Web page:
Sam Gaby: The Wildlife Photographer Who Captured the Trust of Foxes
Sam Gaby may be an economist and policy advisor by profession, but he’s been an avid photographer since he was just 10 years old. Despite considering himself a hobbyist, Sam has captured some fascinating animal photography shots. His journey as a wildlife photographer began when he met a group of beautiful foxes in Twillingate, a small town in Newfoundland, Canada.
Sam spent almost eight weeks with the wild animals, photographing them almost every day. What’s most striking about his photos is the relaxed and stress-free expression on the foxes’ faces. This is all thanks to Sam’s ability to earn the foxes’ trust. He didn’t just manage to take their photos; it’s as if the foxes enjoyed spending time with him too.
One fox, in particular, stands out in the pictures. The partially melanistic color of this unusual animal’s fur looks simply magical. It has a long dark stripe running down its back that intersects another stripe to form a cross over its shoulders, making it impossible to take your eyes off it. The cross fox is relatively common in northern North America, comprising up to 30% of Canada’s red fox population.
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Interestingly, fur farmers and trappers once treated each red fox color form as a distinct species, even after scientists concluded that they were variations of the same species. Sam’s photos highlight the unique beauty of cross foxes and the rarity of these creatures in Scandinavia, where they’re occasionally reported but are very rare. A study based on nearly 3,000 skins of the red fox in Finland found that 99% were of the reddish form, with cross foxes making up only 0.3% of the remaining 1%.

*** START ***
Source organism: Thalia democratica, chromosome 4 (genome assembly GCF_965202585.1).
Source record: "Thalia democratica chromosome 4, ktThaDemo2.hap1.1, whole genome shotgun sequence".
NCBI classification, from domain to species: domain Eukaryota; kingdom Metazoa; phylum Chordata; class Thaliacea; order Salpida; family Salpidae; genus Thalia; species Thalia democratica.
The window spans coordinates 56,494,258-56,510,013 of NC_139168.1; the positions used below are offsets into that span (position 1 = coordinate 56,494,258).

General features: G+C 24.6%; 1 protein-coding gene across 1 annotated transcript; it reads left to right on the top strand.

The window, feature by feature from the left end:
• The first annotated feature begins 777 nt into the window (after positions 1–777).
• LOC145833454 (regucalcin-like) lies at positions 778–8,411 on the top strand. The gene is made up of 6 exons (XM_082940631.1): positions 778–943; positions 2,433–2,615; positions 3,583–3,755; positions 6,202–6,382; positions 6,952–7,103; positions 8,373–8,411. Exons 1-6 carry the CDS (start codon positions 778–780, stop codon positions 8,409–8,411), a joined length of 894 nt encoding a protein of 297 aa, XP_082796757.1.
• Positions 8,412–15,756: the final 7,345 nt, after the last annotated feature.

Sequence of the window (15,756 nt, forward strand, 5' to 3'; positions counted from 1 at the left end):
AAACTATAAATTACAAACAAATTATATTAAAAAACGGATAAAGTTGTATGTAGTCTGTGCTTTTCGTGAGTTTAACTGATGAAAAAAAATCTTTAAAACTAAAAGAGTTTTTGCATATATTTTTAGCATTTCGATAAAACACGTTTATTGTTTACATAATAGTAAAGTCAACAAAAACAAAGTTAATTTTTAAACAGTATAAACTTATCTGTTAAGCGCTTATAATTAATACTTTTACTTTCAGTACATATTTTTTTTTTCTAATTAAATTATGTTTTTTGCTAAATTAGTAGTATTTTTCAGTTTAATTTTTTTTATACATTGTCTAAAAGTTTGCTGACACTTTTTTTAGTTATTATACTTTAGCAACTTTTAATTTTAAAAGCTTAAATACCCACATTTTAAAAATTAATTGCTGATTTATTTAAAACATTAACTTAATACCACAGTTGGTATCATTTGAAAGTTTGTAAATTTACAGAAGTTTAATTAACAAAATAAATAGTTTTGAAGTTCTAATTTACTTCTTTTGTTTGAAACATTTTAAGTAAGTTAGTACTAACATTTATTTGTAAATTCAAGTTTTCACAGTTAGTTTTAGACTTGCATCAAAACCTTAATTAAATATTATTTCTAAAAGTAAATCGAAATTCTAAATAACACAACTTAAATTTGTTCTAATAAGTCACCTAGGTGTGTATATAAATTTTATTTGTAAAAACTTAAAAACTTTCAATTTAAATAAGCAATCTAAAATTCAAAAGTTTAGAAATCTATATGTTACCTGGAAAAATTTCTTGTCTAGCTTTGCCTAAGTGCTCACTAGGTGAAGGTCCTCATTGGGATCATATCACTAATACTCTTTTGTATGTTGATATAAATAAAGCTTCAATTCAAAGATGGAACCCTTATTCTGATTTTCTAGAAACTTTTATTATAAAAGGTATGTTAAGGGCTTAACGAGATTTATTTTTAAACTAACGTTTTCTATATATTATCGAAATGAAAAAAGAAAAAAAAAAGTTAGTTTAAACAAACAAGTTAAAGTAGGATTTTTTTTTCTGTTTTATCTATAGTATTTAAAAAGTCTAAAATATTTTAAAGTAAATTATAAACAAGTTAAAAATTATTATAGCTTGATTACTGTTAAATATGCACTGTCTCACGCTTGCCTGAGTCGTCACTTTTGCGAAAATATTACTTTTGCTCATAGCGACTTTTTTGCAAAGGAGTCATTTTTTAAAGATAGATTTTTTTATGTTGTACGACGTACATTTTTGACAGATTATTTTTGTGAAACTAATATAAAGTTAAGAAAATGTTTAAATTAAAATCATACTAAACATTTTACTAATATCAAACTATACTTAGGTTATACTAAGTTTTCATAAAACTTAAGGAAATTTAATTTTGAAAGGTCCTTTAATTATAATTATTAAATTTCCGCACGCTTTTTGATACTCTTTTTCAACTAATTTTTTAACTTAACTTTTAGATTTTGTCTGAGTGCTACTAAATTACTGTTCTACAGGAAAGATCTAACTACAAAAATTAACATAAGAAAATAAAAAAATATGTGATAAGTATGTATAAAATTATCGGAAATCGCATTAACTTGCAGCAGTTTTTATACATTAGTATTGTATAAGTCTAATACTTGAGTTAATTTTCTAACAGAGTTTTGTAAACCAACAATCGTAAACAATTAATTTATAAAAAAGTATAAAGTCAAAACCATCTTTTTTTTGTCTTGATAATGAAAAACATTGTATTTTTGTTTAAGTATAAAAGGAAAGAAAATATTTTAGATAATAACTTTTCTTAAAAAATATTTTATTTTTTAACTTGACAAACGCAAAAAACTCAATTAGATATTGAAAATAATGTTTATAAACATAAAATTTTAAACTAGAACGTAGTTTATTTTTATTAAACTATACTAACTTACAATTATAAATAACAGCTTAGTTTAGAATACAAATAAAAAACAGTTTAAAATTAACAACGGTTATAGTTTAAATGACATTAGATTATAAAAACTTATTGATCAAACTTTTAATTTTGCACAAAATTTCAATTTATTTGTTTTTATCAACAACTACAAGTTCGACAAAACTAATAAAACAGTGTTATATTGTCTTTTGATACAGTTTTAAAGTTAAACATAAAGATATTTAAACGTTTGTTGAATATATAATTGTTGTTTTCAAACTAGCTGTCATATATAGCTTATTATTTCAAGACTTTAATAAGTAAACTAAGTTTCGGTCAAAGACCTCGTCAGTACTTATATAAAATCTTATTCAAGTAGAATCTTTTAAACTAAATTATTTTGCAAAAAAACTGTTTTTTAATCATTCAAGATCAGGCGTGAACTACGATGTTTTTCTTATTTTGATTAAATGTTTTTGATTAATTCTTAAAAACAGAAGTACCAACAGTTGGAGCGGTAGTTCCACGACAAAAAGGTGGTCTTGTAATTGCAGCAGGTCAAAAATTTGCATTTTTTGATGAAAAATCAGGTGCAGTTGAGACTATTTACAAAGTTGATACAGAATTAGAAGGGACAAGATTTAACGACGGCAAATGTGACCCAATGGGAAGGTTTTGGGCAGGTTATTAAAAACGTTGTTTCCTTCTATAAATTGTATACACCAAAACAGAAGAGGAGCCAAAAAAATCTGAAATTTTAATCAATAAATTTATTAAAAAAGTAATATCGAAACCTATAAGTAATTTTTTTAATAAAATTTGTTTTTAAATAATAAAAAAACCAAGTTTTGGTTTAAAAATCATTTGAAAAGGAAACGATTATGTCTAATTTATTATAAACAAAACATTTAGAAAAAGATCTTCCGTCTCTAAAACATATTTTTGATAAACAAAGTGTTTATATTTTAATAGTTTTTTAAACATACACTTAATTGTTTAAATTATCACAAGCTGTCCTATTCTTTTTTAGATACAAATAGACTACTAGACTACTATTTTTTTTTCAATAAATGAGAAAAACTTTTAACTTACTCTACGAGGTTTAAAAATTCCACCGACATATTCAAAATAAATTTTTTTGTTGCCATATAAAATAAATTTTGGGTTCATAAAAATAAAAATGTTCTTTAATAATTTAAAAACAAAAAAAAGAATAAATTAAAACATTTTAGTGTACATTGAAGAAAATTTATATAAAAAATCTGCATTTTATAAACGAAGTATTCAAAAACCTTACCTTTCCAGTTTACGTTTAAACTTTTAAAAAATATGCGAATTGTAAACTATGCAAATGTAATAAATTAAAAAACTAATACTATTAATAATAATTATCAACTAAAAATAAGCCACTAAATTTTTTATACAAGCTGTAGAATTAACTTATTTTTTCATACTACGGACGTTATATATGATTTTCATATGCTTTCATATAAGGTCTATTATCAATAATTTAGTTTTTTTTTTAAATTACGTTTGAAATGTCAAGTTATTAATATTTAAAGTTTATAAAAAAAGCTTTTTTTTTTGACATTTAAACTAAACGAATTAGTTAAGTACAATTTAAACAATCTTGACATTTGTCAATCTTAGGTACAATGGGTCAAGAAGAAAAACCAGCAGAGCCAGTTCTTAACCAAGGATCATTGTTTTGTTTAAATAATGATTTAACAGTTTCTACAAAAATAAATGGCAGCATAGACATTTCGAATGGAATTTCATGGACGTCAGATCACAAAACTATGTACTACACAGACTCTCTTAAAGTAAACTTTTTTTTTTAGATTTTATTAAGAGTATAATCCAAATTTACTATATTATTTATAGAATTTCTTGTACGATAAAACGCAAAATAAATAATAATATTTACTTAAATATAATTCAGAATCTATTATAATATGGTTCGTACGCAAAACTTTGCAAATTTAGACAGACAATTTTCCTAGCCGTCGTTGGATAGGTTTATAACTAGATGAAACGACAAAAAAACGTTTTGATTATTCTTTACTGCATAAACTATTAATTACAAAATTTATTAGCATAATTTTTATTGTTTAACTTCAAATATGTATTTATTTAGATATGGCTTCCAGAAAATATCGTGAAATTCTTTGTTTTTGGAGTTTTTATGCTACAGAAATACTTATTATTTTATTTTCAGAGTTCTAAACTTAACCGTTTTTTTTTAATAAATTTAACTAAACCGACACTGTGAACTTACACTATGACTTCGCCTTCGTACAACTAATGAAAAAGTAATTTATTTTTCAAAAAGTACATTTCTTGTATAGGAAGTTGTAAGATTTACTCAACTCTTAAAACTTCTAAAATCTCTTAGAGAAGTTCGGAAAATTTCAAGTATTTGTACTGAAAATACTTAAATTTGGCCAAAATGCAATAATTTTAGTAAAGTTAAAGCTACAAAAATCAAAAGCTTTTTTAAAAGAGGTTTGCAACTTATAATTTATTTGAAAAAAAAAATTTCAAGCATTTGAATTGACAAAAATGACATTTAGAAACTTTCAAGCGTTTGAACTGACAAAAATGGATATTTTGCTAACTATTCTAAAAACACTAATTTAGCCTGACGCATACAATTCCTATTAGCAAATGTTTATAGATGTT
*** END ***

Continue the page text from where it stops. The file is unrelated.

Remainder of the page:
Sam’s job as a wildlife photographer is to document the environment and the behavior of the creatures living in it without disturbing them. “I reach a point where I go to that same spot and call the foxes, and they come out of the bush. It took time to build that trust,” he says. “I have never touched them, although I wanted to so bad.”
Sam also notes that the foxes are intelligent and curious creatures. He watched them digging food out of holes in the ground and hiding food in the background. According to locals, there was once a fur farm in the area, but when fur prices went down, the farm closed, and the owner released the foxes into the wild. The foxes that Sam photographed were also siblings, according to the locals.
Sam used a Nikon D5, D750, and D610 to capture the foxes in the summer and a Sony a7 III in the winter. He does his best to visit Twillingate twice yearly, supporting a small community with scarce jobs and other resources. These types of communities need our support to survive, and Sam recognizes that.
In conclusion, Sam Gaby’s passion for photography has taken him on a journey where he’s been able to capture the beauty of the natural world. His photos of the foxes in Twillingate are a testament to his ability to earn the trust of wild animals, and his commitment to supporting small communities is truly inspiring. Sam’s work reminds us all to appreciate nature’s beauty and do our part in protecting it.